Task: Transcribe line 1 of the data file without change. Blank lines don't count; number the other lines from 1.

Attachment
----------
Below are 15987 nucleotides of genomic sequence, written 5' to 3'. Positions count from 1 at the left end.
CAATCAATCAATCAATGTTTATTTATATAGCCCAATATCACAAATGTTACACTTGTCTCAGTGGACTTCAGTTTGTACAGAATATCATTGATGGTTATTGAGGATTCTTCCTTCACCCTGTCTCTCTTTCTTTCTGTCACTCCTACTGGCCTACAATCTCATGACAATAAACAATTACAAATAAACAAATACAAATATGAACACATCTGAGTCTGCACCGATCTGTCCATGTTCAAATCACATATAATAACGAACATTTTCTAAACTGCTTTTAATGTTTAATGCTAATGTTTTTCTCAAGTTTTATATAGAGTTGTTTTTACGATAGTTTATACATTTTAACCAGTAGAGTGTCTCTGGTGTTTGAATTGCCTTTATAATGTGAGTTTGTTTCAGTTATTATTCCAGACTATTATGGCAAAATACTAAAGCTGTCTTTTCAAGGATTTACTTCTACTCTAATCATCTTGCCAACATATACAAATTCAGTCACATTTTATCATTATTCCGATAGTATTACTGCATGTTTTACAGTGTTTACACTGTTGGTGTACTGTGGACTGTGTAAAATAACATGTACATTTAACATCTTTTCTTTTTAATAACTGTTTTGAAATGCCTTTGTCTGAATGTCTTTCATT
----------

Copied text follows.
Below are 15987 nucleotides of genomic sequence, written 5' to 3'. Positions count from 1 at the left end.